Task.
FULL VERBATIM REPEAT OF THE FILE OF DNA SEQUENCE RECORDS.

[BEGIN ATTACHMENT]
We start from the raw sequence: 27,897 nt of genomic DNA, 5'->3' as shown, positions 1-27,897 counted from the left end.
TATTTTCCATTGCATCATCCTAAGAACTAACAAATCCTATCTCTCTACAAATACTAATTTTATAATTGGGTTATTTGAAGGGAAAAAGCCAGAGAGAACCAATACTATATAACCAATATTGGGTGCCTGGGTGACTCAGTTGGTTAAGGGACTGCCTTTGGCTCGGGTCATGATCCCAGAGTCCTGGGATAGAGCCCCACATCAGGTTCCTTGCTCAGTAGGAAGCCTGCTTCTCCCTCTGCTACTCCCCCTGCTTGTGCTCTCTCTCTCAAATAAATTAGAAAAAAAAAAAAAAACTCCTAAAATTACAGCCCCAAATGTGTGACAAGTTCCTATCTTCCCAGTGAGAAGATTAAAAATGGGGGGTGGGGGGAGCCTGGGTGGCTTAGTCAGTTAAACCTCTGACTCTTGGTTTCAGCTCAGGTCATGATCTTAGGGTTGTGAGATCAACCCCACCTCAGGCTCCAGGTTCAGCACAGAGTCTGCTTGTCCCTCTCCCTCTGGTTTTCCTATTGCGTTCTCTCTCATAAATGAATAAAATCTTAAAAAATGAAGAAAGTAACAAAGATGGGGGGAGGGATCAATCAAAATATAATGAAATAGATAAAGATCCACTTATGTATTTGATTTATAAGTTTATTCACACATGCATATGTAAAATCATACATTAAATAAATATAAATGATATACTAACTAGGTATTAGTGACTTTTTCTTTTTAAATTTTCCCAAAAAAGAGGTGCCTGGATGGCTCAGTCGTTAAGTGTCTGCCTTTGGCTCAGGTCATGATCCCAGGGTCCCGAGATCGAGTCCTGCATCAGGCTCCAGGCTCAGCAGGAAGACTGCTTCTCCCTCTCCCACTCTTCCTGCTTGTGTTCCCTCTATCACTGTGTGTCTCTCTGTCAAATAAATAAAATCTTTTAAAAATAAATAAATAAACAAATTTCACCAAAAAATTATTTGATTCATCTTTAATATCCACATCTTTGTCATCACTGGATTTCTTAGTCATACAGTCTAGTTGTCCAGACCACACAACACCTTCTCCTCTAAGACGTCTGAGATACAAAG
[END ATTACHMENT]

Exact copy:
We start from the raw sequence: 27,897 nt of genomic DNA, 5'->3' as shown, positions 1-27,897 counted from the left end.
TATTTTCCATTGCATCATCCTAAGAACTAACAAATCCTATCTCTCTACAAATACTAATTTTATAATTGGGTTATTTGAAGGGAAAAAGCCAGAGAGAACCAATACTATATAACCAATATTGGGTGCCTGGGTGACTCAGTTGGTTAAGGGACTGCCTTTGGCTCGGGTCATGATCCCAGAGTCCTGGGATAGAGCCCCACATCAGGTTCCTTGCTCAGTAGGAAGCCTGCTTCTCCCTCTGCTACTCCCCCTGCTTGTGCTCTCTCTCTCAAATAAATTAGAAAAAAAAAAAAAAACTCCTAAAATTACAGCCCCAAATGTGTGACAAGTTCCTATCTTCCCAGTGAGAAGATTAAAAATGGGGGGTGGGGGGAGCCTGGGTGGCTTAGTCAGTTAAACCTCTGACTCTTGGTTTCAGCTCAGGTCATGATCTTAGGGTTGTGAGATCAACCCCACCTCAGGCTCCAGGTTCAGCACAGAGTCTGCTTGTCCCTCTCCCTCTGGTTTTCCTATTGCGTTCTCTCTCATAAATGAATAAAATCTTAAAAAATGAAGAAAGTAACAAAGATGGGGGGAGGGATCAATCAAAATATAATGAAATAGATAAAGATCCACTTATGTATTTGATTTATAAGTTTATTCACACATGCATATGTAAAATCATACATTAAATAAATATAAATGATATACTAACTAGGTATTAGTGACTTTTTCTTTTTAAATTTTCCCAAAAAAGAGGTGCCTGGATGGCTCAGTCGTTAAGTGTCTGCCTTTGGCTCAGGTCATGATCCCAGGGTCCCGAGATCGAGTCCTGCATCAGGCTCCAGGCTCAGCAGGAAGACTGCTTCTCCCTCTCCCACTCTTCCTGCTTGTGTTCCCTCTATCACTGTGTGTCTCTCTGTCAAATAAATAAAATCTTTTAAAAATAAATAAATAAACAAATTTCACCAAAAAATTATTTGATTCATCTTTAATATCCACATCTTTGTCATCACTGGATTTCTTAGTCATACAGTCTAGTTGTCCAGACCACACAACACCTTCTCCTCTAAGACGTCTGAGATACAAAG